Android iPhone and iPad

One Data-Saving Reason to Use Chrome on Android & iOS

Joel Lee 14-12-2015

Back in November, the Chrome apps for Android and iOS received a big update — and a new feature — that will surely bring joy to those who have trouble staying within data limits due to their Web browsing habit.


The new feature is called Data Saver Mode and Google claims that it can reduce data usage by to 70%. When the feature is enabled, websites will be loaded without any of their images, thus reducing the amount of data downloaded per page.


Here’s how to enable it: In the Chrome app, pull down the three-dot menu and select Settings. Navigate down to the Data Saver option and toggle it on. Return to this option page in the future to see how much data the new mode has saved you.

The process is similar for iOS devices.

It’s really as simple as that. The lack of images may bother you at first, but if your data plan is really tight, then cutting your Web browsing data usage in half is definitely worth the inconvenience. Plus, Chrome is the fastest browser What's the Fastest Android Browser? 7 Top Apps Ranked With so many Android browsers available, which are the fastest? Here are the best browser apps on Android. Read More in overall usage.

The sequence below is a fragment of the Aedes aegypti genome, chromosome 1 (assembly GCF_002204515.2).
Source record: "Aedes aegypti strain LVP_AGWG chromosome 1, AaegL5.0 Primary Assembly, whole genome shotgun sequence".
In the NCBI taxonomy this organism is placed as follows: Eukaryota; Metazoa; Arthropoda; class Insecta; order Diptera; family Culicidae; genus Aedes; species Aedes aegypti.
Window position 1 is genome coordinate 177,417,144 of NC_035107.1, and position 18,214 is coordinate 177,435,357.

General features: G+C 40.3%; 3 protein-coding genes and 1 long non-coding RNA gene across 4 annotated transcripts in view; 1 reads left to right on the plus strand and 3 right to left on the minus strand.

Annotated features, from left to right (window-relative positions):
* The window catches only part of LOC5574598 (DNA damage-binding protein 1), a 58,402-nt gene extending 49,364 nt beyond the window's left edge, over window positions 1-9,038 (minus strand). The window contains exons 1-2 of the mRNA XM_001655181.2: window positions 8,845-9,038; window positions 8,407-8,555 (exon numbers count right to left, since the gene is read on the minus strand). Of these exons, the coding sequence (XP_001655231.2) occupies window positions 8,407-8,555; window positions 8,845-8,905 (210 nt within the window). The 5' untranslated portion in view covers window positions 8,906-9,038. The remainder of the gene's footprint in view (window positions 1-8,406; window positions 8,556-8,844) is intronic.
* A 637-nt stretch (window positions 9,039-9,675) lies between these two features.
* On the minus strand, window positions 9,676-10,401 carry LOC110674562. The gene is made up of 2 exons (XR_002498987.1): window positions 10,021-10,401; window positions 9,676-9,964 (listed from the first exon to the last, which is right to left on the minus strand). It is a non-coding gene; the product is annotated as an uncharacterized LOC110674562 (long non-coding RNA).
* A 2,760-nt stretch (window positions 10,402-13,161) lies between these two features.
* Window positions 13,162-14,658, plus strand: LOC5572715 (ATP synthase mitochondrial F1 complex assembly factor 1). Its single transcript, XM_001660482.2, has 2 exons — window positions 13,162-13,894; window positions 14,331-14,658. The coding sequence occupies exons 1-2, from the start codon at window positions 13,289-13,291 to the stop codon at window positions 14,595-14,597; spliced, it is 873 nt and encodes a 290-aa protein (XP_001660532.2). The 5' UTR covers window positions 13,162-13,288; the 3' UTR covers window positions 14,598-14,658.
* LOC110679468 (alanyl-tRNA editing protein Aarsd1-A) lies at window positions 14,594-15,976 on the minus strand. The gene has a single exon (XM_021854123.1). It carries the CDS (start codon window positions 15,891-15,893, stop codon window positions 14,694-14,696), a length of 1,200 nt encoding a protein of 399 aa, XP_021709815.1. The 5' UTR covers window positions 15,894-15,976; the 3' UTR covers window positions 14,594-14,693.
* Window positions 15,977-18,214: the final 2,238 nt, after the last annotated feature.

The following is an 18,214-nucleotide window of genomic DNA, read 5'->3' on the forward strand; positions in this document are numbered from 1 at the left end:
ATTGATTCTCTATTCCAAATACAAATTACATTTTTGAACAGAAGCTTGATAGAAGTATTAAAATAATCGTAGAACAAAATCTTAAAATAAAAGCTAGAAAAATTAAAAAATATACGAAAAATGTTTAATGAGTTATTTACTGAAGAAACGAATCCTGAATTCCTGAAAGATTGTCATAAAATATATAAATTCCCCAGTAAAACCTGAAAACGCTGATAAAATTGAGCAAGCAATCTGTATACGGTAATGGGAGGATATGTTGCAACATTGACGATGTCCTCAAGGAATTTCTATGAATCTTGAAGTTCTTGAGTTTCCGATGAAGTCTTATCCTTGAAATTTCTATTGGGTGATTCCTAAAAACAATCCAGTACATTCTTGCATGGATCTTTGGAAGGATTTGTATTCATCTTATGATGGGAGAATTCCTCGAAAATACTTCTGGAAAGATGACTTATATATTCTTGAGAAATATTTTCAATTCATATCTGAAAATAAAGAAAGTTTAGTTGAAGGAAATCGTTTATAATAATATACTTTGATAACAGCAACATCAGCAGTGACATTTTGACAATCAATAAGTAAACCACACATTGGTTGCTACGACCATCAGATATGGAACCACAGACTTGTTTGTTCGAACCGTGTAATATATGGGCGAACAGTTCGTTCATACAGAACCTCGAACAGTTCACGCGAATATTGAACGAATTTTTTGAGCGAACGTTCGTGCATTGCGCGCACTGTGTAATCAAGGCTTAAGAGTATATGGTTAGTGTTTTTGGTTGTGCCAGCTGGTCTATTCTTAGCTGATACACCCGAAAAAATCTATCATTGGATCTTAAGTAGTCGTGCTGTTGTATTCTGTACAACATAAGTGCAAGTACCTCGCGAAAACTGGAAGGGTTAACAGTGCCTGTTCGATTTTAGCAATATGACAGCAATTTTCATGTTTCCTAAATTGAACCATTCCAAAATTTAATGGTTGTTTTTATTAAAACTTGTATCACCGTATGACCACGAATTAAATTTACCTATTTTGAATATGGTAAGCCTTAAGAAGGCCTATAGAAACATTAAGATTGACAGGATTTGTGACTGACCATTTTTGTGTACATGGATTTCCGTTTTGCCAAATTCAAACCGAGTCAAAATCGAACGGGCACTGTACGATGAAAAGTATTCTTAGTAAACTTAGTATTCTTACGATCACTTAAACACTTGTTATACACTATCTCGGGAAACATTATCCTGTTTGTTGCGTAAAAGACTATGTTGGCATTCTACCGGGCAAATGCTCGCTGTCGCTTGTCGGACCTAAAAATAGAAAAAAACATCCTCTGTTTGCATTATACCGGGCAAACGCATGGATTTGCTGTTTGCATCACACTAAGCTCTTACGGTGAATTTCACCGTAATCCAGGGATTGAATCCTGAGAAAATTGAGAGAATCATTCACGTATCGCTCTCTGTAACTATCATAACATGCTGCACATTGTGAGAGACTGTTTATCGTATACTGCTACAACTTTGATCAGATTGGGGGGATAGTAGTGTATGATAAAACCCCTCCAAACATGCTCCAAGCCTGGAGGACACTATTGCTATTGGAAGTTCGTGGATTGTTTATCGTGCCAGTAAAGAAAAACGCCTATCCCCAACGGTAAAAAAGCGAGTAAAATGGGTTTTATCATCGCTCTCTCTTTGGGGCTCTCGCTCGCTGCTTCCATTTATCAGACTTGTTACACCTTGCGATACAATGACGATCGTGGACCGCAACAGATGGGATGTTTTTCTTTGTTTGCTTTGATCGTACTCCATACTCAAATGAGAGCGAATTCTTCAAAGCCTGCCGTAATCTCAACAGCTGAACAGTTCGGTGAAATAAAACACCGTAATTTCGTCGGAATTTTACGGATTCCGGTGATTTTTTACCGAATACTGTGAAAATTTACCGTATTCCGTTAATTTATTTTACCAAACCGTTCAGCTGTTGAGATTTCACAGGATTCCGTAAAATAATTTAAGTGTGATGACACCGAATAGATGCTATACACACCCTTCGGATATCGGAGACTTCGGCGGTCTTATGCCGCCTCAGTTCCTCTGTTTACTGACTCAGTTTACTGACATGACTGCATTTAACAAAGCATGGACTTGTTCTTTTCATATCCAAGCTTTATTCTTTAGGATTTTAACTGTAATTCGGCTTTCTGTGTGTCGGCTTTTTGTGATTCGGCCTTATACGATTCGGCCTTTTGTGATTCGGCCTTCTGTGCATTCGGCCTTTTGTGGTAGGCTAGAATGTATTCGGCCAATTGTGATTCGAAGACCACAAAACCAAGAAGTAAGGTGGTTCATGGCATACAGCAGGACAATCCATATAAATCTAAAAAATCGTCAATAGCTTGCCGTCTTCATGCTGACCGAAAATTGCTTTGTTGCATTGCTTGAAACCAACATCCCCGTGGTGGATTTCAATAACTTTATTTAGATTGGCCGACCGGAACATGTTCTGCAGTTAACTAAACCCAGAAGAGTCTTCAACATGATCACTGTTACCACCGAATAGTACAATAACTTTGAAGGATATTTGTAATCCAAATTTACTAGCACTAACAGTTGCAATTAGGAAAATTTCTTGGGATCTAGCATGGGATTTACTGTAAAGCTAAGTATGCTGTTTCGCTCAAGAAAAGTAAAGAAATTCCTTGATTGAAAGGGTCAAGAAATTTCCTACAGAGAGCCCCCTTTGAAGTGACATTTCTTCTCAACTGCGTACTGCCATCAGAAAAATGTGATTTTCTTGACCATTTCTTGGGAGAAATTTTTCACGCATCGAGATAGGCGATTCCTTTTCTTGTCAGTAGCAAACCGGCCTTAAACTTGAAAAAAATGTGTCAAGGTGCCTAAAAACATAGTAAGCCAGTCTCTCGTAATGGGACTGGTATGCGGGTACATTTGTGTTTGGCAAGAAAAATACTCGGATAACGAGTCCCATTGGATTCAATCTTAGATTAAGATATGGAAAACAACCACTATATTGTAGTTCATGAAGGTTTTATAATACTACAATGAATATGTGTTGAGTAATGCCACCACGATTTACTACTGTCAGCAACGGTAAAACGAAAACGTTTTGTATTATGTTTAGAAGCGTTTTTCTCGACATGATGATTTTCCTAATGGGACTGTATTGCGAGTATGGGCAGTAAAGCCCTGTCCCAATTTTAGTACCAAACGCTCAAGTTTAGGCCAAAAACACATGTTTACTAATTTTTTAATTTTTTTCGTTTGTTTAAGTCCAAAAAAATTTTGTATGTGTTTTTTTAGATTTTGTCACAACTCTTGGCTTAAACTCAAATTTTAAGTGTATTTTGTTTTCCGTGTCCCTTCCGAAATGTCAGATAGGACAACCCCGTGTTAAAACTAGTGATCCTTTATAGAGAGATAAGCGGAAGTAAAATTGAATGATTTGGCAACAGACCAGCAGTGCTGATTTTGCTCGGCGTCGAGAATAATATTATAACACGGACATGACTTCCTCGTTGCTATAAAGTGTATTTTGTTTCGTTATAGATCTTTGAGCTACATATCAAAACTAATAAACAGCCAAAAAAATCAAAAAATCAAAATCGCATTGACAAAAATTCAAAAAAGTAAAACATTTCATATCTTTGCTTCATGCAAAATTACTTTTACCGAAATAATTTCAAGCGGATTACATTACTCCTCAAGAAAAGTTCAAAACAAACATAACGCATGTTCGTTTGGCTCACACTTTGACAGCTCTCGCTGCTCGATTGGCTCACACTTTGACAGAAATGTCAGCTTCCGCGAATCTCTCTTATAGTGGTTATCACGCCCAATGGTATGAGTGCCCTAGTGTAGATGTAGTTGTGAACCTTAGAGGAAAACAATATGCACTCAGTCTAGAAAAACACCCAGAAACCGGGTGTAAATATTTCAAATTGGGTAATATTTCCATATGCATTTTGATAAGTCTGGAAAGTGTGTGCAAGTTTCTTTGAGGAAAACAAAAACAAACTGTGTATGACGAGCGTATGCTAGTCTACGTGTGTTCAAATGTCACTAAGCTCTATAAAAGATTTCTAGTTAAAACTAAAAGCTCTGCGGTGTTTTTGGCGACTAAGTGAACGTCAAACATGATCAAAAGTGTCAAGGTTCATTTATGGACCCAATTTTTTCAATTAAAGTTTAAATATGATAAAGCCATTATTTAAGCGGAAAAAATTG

Is this enough of a reason to get you switched over to Chrome? If not, what browser do you prefer and why? Tell us about it in the comments!

Image Credit: Chrome on Android by N Azlin Sha via Shutterstock

Explore more about: Data Usage, meta-mainmar2020.

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  1. Anonymous
    December 14, 2015 at 3:28 pm

    That's great! Destroy the functionality of the page while saving 70% on data!
    ...I don't use data anyway, and Firefox has lots of powerful addons that Chrome can't touch. Not changing browsers, TYVM.

    • Joel Lee
      December 23, 2015 at 9:34 pm

      Well if you don't use data, then obviously this feature is irrelevant to you. :P It's hard to save data without affecting the integrity of a webpage, and compression can only do so much, but for people who have tight data limits (which is especially true in less developed countries), this is a much-needed feature.